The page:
Since devastating earthquakes struck Canterbury nearly five years ago, public interest in seismic safety has sharply increased. The economic impact of the rebuild is widely known, however, more subtle economic effects are also occurring.
Researchers at Motu Economic and Public Policy Research Trust and GNS Science have recently published two papers examining the impact of the quakes on the property market that reveal interesting aspects in the psychology of purchasing decisions. Motu is a not-for-profit, non-partisan research institute.
Impacts of Earthquake Regulation and Building Codes on the Commercial Building Market, released today, shows that if a commercial building is declared earthquake prone its sale price falls on average 45 percent.
"Interestingly, the price discount of being declared earthquake-prone is only found in commercial buildings that are officially labelled in this way," said Dr Arthur Grimes, Senior Fellow at Motu.
"If a building has yet to be yellow or red stickered, but an engineer’s examination would find it earthquake-prone, the discount does not eventuate. This came as a real surprise, and we believe it may be because the council’s policy legally requires remedial action, whereas an engineer’s report does not."
Between 1998 and June 2015, there were 832 sales of commercial buildings in Wellington. 16 were properties classified as earthquake-prone at the time of the sale, and 132 properties were declared earthquake-prone after their sale.
In the post-earthquake period 14 earthquake-prone buildings were sold and 14 buildings that were subsequently declared earth-quake prone were sold.
"We don’t have large sales numbers, however the effects we found are strong, so we are confident in the significance of the findings," said Dr Grimes.
The research controls for the broader macroeconomic environment (including the global financial crisis).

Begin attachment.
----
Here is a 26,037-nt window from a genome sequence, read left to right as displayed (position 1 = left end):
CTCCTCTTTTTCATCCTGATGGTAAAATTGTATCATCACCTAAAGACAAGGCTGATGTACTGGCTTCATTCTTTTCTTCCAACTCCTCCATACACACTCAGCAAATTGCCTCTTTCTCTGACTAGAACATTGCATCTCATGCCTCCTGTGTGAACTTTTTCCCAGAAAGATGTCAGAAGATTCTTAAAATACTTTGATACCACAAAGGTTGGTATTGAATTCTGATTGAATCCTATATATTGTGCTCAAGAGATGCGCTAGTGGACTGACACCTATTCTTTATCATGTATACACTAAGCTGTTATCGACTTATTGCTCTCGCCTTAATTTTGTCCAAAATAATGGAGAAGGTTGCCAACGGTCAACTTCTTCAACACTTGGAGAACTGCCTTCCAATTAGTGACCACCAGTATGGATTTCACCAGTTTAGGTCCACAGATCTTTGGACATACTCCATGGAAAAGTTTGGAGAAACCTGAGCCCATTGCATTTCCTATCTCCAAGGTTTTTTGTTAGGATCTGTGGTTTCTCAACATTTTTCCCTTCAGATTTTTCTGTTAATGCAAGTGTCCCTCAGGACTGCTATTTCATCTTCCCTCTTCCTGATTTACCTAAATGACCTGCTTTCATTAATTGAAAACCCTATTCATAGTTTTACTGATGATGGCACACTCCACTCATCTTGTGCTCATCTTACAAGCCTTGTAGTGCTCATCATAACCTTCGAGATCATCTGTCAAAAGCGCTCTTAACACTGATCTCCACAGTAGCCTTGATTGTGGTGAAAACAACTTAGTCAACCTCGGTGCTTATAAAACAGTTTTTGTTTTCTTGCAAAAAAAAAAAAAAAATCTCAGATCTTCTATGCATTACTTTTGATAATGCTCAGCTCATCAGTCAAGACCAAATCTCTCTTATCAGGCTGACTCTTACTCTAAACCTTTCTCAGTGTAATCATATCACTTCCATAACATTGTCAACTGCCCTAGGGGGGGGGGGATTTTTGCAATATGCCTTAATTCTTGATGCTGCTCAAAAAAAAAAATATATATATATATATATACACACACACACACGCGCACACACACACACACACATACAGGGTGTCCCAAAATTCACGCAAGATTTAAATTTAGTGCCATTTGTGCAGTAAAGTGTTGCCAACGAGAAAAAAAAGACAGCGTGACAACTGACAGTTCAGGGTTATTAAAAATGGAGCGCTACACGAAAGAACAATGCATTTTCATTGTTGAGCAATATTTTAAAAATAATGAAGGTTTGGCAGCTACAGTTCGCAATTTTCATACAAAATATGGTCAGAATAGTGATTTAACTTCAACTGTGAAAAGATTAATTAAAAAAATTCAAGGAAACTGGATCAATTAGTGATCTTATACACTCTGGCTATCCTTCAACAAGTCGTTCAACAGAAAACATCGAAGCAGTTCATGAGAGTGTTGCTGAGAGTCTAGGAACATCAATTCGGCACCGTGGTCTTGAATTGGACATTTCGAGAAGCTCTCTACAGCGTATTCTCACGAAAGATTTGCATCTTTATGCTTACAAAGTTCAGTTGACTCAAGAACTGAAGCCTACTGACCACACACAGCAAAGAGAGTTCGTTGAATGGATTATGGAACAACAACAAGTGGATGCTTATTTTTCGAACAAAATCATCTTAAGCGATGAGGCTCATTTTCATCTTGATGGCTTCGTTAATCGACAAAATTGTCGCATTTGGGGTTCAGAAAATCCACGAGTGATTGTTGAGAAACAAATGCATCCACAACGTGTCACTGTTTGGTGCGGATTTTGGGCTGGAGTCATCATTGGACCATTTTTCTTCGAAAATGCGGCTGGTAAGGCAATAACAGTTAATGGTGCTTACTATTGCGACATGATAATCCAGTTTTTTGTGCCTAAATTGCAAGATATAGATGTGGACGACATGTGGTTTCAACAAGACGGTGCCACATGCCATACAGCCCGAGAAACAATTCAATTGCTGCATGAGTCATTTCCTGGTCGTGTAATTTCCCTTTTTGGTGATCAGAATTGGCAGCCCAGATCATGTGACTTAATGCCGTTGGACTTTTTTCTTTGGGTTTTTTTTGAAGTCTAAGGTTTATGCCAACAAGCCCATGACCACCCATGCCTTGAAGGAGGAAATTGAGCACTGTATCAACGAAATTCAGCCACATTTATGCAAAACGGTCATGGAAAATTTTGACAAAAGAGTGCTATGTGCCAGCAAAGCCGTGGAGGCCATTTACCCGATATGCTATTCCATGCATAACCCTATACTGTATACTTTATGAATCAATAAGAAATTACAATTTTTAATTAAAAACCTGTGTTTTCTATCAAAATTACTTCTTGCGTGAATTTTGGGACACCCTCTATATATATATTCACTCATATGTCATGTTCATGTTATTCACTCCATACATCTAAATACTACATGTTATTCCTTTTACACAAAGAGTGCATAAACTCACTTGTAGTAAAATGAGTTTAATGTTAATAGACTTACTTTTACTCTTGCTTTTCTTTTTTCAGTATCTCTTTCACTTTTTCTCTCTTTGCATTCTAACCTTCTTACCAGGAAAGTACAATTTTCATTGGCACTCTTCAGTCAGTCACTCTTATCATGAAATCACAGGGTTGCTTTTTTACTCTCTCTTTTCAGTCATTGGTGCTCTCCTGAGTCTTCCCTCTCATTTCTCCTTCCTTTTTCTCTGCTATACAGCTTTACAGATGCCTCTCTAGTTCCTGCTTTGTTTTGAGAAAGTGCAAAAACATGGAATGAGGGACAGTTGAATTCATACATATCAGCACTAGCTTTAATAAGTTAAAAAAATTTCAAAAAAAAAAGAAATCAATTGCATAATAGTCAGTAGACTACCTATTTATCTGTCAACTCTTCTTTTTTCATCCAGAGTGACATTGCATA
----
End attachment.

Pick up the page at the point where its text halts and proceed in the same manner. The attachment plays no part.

Within the Wellington CBD, the average value of a commercial building is almost halved if it receives a legally binding earthquake-prone declaration. Discounts on specific buildings will vary around this average level, reflecting a number of factors such as costs of remediation and the nature of existing rental agreements. The estimated discount across the wider Wellington area for commercial properties is an average of 25.5%.
"Following the earthquakes, we also found a significant increase in the probability of sale of a declared earthquake-prone building, especially in central Wellington," said Dr Grimes.
The other paper, The Changing Price of Disaster Risk Following an Earthquake, released late last year, found that understanding the risk of liquefaction caused at-risk houses to fall in price, but this effect faded out and disappeared within three years.
The working papers "Impacts of Earthquake Regulation and Building Codes on the Commercial Building Market" and "The Changing Price of Disaster Risk Following an Earthquake" by Levente Timar, Arthur Grimes and Richard Fabling, were funded by the Natural Hazards Research Platform.
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